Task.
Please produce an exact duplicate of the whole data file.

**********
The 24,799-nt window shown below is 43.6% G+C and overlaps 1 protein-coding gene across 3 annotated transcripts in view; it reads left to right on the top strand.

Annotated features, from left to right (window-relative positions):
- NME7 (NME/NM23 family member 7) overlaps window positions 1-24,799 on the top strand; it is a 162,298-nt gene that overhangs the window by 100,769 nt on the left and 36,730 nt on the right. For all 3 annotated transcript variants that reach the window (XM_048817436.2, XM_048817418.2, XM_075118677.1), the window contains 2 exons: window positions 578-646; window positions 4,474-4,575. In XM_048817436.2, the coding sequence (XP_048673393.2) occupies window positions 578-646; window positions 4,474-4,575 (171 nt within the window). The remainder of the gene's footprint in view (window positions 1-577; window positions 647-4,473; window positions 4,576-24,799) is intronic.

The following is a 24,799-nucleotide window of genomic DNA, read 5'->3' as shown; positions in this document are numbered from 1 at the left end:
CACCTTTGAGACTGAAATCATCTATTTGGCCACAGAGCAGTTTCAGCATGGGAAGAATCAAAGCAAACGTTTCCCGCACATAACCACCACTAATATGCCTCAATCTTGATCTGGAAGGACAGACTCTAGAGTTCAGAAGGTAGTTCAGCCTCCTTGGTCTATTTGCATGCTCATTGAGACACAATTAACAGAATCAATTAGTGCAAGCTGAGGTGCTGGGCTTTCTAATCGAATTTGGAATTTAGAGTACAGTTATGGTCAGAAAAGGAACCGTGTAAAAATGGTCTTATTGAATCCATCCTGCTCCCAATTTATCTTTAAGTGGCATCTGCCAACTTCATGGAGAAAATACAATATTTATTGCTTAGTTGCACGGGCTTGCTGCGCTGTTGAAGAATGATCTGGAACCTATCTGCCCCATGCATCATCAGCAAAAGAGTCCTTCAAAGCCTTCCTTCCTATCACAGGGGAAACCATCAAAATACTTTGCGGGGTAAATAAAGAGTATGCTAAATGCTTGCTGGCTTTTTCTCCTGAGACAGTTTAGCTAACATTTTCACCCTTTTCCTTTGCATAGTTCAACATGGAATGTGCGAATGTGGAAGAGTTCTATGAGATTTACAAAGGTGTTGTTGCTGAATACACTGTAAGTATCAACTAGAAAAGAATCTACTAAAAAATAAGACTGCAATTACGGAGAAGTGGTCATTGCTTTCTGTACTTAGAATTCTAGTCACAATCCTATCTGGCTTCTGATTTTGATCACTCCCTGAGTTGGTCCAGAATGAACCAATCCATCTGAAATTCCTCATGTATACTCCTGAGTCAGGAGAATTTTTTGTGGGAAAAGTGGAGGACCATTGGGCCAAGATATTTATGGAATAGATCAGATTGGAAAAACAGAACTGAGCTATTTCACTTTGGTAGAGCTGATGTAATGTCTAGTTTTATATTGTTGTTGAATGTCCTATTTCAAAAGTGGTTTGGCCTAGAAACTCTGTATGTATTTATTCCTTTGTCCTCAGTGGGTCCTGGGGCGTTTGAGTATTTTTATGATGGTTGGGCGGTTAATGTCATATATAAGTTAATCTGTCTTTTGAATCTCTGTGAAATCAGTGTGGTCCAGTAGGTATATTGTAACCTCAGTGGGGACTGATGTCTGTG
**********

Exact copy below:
The 24,799-nt window shown below is 43.6% G+C and overlaps 1 protein-coding gene across 3 annotated transcripts in view; it reads left to right on the top strand.

Annotated features, from left to right (window-relative positions):
- NME7 (NME/NM23 family member 7) overlaps window positions 1-24,799 on the top strand; it is a 162,298-nt gene that overhangs the window by 100,769 nt on the left and 36,730 nt on the right. For all 3 annotated transcript variants that reach the window (XM_048817436.2, XM_048817418.2, XM_075118677.1), the window contains 2 exons: window positions 578-646; window positions 4,474-4,575. In XM_048817436.2, the coding sequence (XP_048673393.2) occupies window positions 578-646; window positions 4,474-4,575 (171 nt within the window). The remainder of the gene's footprint in view (window positions 1-577; window positions 647-4,473; window positions 4,576-24,799) is intronic.

The following is a 24,799-nucleotide window of genomic DNA, read 5'->3' as shown; positions in this document are numbered from 1 at the left end:
CACCTTTGAGACTGAAATCATCTATTTGGCCACAGAGCAGTTTCAGCATGGGAAGAATCAAAGCAAACGTTTCCCGCACATAACCACCACTAATATGCCTCAATCTTGATCTGGAAGGACAGACTCTAGAGTTCAGAAGGTAGTTCAGCCTCCTTGGTCTATTTGCATGCTCATTGAGACACAATTAACAGAATCAATTAGTGCAAGCTGAGGTGCTGGGCTTTCTAATCGAATTTGGAATTTAGAGTACAGTTATGGTCAGAAAAGGAACCGTGTAAAAATGGTCTTATTGAATCCATCCTGCTCCCAATTTATCTTTAAGTGGCATCTGCCAACTTCATGGAGAAAATACAATATTTATTGCTTAGTTGCACGGGCTTGCTGCGCTGTTGAAGAATGATCTGGAACCTATCTGCCCCATGCATCATCAGCAAAAGAGTCCTTCAAAGCCTTCCTTCCTATCACAGGGGAAACCATCAAAATACTTTGCGGGGTAAATAAAGAGTATGCTAAATGCTTGCTGGCTTTTTCTCCTGAGACAGTTTAGCTAACATTTTCACCCTTTTCCTTTGCATAGTTCAACATGGAATGTGCGAATGTGGAAGAGTTCTATGAGATTTACAAAGGTGTTGTTGCTGAATACACTGTAAGTATCAACTAGAAAAGAATCTACTAAAAAATAAGACTGCAATTACGGAGAAGTGGTCATTGCTTTCTGTACTTAGAATTCTAGTCACAATCCTATCTGGCTTCTGATTTTGATCACTCCCTGAGTTGGTCCAGAATGAACCAATCCATCTGAAATTCCTCATGTATACTCCTGAGTCAGGAGAATTTTTTGTGGGAAAAGTGGAGGACCATTGGGCCAAGATATTTATGGAATAGATCAGATTGGAAAAACAGAACTGAGCTATTTCACTTTGGTAGAGCTGATGTAATGTCTAGTTTTATATTGTTGTTGAATGTCCTATTTCAAAAGTGGTTTGGCCTAGAAACTCTGTATGTATTTATTCCTTTGTCCTCAGTGGGTCCTGGGGCGTTTGAGTATTTTTATGATGGTTGGGCGGTTAATGTCATATATAAGTTAATCTGTCTTTTGAATCTCTGTGAAATCAGTGTGGTCCAGTAGGTATATTGTAACCTCAGTGGGGACTGATGTCTGTG